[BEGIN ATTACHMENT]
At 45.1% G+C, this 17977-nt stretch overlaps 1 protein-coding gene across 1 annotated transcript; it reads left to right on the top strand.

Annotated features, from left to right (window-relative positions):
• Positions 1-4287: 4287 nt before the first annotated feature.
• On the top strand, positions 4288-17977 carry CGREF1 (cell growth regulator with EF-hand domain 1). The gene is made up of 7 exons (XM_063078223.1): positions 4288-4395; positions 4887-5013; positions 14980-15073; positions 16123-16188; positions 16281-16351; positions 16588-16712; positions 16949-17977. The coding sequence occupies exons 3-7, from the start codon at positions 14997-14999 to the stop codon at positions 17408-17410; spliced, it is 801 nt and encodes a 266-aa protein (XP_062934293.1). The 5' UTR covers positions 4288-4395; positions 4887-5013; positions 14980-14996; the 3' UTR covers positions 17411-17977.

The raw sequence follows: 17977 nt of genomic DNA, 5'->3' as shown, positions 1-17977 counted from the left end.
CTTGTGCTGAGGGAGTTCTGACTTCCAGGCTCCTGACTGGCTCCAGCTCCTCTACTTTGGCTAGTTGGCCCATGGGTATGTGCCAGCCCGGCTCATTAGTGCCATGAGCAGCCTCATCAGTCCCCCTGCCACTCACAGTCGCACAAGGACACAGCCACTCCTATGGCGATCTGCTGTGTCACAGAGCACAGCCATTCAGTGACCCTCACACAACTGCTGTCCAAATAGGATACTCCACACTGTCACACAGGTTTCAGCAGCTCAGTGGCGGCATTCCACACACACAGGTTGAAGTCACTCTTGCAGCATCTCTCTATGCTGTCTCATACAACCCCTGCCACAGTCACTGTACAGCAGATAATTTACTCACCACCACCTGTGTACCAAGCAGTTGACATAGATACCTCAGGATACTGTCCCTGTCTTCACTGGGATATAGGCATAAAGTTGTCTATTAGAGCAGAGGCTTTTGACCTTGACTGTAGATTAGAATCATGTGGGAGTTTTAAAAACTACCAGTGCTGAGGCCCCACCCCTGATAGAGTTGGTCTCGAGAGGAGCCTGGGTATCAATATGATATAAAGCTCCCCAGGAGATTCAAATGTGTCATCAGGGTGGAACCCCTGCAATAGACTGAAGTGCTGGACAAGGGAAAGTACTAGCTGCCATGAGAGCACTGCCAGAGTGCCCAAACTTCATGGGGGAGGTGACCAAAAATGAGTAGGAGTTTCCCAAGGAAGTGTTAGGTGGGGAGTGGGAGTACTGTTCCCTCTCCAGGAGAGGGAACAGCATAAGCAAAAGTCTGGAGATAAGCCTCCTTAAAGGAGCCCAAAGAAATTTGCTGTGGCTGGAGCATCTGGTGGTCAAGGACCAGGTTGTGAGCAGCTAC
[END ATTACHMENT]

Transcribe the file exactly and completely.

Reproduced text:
At 45.1% G+C, this 17977-nt stretch overlaps 1 protein-coding gene across 1 annotated transcript; it reads left to right on the top strand.

Annotated features, from left to right (window-relative positions):
• Positions 1-4287: 4287 nt before the first annotated feature.
• On the top strand, positions 4288-17977 carry CGREF1 (cell growth regulator with EF-hand domain 1). The gene is made up of 7 exons (XM_063078223.1): positions 4288-4395; positions 4887-5013; positions 14980-15073; positions 16123-16188; positions 16281-16351; positions 16588-16712; positions 16949-17977. The coding sequence occupies exons 3-7, from the start codon at positions 14997-14999 to the stop codon at positions 17408-17410; spliced, it is 801 nt and encodes a 266-aa protein (XP_062934293.1). The 5' UTR covers positions 4288-4395; positions 4887-5013; positions 14980-14996; the 3' UTR covers positions 17411-17977.

The raw sequence follows: 17977 nt of genomic DNA, 5'->3' as shown, positions 1-17977 counted from the left end.
CTTGTGCTGAGGGAGTTCTGACTTCCAGGCTCCTGACTGGCTCCAGCTCCTCTACTTTGGCTAGTTGGCCCATGGGTATGTGCCAGCCCGGCTCATTAGTGCCATGAGCAGCCTCATCAGTCCCCCTGCCACTCACAGTCGCACAAGGACACAGCCACTCCTATGGCGATCTGCTGTGTCACAGAGCACAGCCATTCAGTGACCCTCACACAACTGCTGTCCAAATAGGATACTCCACACTGTCACACAGGTTTCAGCAGCTCAGTGGCGGCATTCCACACACACAGGTTGAAGTCACTCTTGCAGCATCTCTCTATGCTGTCTCATACAACCCCTGCCACAGTCACTGTACAGCAGATAATTTACTCACCACCACCTGTGTACCAAGCAGTTGACATAGATACCTCAGGATACTGTCCCTGTCTTCACTGGGATATAGGCATAAAGTTGTCTATTAGAGCAGAGGCTTTTGACCTTGACTGTAGATTAGAATCATGTGGGAGTTTTAAAAACTACCAGTGCTGAGGCCCCACCCCTGATAGAGTTGGTCTCGAGAGGAGCCTGGGTATCAATATGATATAAAGCTCCCCAGGAGATTCAAATGTGTCATCAGGGTGGAACCCCTGCAATAGACTGAAGTGCTGGACAAGGGAAAGTACTAGCTGCCATGAGAGCACTGCCAGAGTGCCCAAACTTCATGGGGGAGGTGACCAAAAATGAGTAGGAGTTTCCCAAGGAAGTGTTAGGTGGGGAGTGGGAGTACTGTTCCCTCTCCAGGAGAGGGAACAGCATAAGCAAAAGTCTGGAGATAAGCCTCCTTAAAGGAGCCCAAAGAAATTTGCTGTGGCTGGAGCATCTGGTGGTCAAGGACCAGGTTGTGAGCAGCTAC